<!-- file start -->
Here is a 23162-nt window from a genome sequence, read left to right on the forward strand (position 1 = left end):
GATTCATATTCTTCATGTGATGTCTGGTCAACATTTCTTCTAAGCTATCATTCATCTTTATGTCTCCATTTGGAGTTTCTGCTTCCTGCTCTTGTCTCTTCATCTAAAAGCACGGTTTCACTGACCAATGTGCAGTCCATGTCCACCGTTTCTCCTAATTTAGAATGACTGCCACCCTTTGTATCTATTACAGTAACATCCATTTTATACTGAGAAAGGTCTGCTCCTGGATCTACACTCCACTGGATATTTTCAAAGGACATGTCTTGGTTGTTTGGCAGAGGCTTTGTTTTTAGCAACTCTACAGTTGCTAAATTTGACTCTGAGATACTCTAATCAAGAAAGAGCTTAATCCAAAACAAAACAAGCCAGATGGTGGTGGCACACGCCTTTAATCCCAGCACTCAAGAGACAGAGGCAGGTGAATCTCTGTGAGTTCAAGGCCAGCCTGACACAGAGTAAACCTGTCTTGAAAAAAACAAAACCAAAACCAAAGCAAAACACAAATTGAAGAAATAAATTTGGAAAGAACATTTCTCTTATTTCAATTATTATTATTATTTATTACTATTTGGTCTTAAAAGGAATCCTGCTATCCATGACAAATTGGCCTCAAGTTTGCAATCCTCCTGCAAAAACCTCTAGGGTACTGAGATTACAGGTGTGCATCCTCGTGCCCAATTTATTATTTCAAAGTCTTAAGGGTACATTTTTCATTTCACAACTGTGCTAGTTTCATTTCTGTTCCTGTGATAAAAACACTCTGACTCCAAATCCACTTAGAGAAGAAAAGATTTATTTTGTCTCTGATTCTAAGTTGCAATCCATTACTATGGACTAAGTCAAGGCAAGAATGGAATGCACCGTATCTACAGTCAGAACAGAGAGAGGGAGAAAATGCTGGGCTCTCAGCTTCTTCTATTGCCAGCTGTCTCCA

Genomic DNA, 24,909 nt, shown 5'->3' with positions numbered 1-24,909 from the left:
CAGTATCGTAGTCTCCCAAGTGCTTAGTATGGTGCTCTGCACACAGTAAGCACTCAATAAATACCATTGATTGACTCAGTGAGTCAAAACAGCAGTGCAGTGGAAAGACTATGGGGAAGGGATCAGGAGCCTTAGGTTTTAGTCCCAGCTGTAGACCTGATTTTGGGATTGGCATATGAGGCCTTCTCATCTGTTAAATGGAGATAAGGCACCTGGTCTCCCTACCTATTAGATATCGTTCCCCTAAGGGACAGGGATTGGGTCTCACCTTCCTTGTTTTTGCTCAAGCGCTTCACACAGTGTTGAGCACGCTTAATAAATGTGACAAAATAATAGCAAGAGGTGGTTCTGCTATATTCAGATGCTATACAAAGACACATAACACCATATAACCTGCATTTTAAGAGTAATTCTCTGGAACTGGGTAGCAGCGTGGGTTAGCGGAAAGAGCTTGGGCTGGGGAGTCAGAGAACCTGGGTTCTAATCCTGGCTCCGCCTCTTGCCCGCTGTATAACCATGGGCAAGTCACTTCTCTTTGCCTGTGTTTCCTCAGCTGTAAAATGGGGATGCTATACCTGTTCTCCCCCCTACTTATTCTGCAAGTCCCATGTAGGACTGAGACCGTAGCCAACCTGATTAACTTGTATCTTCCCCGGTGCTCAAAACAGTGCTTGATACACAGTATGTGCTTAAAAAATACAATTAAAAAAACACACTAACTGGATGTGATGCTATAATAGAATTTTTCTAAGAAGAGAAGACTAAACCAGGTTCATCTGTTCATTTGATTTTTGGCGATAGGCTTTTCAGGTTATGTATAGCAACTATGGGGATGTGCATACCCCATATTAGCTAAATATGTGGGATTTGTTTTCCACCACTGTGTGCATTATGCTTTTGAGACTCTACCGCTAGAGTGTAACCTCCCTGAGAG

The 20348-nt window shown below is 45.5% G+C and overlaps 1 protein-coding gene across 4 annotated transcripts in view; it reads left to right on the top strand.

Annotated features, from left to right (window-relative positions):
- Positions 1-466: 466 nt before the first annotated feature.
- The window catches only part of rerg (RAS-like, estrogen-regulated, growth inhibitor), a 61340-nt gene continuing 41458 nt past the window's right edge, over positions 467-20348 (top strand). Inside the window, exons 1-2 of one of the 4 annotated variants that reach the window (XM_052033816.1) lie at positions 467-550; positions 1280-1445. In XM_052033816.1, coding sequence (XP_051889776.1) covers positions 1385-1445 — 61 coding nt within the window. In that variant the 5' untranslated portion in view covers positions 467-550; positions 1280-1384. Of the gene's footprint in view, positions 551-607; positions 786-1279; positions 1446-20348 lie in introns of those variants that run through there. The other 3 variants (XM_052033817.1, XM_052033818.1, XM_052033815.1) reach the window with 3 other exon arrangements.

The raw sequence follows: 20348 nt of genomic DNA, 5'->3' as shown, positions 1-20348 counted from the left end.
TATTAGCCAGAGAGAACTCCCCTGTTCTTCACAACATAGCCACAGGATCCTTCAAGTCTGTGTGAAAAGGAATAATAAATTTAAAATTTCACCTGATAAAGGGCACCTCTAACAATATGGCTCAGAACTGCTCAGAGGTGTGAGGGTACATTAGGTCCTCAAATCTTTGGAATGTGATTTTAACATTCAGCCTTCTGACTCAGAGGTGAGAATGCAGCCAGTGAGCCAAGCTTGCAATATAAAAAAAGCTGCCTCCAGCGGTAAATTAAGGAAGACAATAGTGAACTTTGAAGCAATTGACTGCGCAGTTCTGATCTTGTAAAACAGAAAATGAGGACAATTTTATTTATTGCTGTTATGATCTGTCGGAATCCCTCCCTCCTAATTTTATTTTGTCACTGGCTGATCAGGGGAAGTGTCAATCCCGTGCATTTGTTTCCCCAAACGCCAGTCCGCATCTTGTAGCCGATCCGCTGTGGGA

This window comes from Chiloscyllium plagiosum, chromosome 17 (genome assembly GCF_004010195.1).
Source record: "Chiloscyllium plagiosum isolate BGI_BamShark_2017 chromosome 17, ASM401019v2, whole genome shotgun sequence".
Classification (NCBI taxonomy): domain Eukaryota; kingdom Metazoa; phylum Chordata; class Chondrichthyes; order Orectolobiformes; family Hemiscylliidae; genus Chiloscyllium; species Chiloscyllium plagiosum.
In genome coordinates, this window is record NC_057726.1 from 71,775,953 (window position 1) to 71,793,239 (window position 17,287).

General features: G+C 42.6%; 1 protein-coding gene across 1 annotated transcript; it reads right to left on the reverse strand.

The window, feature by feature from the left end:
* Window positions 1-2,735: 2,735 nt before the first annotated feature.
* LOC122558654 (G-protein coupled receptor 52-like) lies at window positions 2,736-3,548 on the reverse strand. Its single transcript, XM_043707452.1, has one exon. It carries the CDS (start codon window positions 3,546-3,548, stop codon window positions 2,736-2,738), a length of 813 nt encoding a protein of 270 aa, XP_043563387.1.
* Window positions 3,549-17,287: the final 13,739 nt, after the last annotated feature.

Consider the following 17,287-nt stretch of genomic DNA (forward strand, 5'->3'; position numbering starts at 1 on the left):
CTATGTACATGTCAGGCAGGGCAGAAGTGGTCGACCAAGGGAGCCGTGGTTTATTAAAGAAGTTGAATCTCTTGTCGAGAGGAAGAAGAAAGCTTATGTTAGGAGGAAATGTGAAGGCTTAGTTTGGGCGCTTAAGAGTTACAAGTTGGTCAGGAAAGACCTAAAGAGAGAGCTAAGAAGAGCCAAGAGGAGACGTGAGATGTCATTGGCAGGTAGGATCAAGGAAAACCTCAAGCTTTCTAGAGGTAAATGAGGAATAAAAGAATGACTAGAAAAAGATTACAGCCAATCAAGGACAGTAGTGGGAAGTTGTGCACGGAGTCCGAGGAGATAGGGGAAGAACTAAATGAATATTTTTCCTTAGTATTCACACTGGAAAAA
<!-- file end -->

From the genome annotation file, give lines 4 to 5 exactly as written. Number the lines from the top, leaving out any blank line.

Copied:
CAGTATCGTAGTCTCCCAAGTGCTTAGTATGGTGCTCTGCACACAGTAAGCACTCAATAAATACCATTGATTGACTCAGTGAGTCAAAACAGCAGTGCAGTGGAAAGACTATGGGGAAGGGATCAGGAGCCTTAGGTTTTAGTCCCAGCTGTAGACCTGATTTTGGGATTGGCATATGAGGCCTTCTCATCTGTTAAATGGAGATAAGGCACCTGGTCTCCCTACCTATTAGATATCGTTCCCCTAAGGGACAGGGATTGGGTCTCACCTTCCTTGTTTTTGCTCAAGCGCTTCACACAGTGTTGAGCACGCTTAATAAATGTGACAAAATAATAGCAAGAGGTGGTTCTGCTATATTCAGATGCTATACAAAGACACATAACACCATATAACCTGCATTTTAAGAGTAATTCTCTGGAACTGGGTAGCAGCGTGGGTTAGCGGAAAGAGCTTGGGCTGGGGAGTCAGAGAACCTGGGTTCTAATCCTGGCTCCGCCTCTTGCCCGCTGTATAACCATGGGCAAGTCACTTCTCTTTGCCTGTGTTTCCTCAGCTGTAAAATGGGGATGCTATACCTGTTCTCCCCCCTACTTATTCTGCAAGTCCCATGTAGGACTGAGACCGTAGCCAACCTGATTAACTTGTATCTTCCCCGGTGCTCAAAACAGTGCTTGATACACAGTATGTGCTTAAAAAATACAATTAAAAAAACACACTAACTGGATGTGATGCTATAATAGAATTTTTCTAAGAAGAGAAGACTAAACCAGGTTCATCTGTTCATTTGATTTTTGGCGATAGGCTTTTCAGGTTATGTATAGCAACTATGGGGATGTGCATACCCCATATTAGCTAAATATGTGGGATTTGTTTTCCACCACTGTGTGCATTATGCTTTTGAGACTCTACCGCTAGAGTGTAACCTCCCTGAGAG

The 20348-nt window shown below is 45.5% G+C and overlaps 1 protein-coding gene across 4 annotated transcripts in view; it reads left to right on the top strand.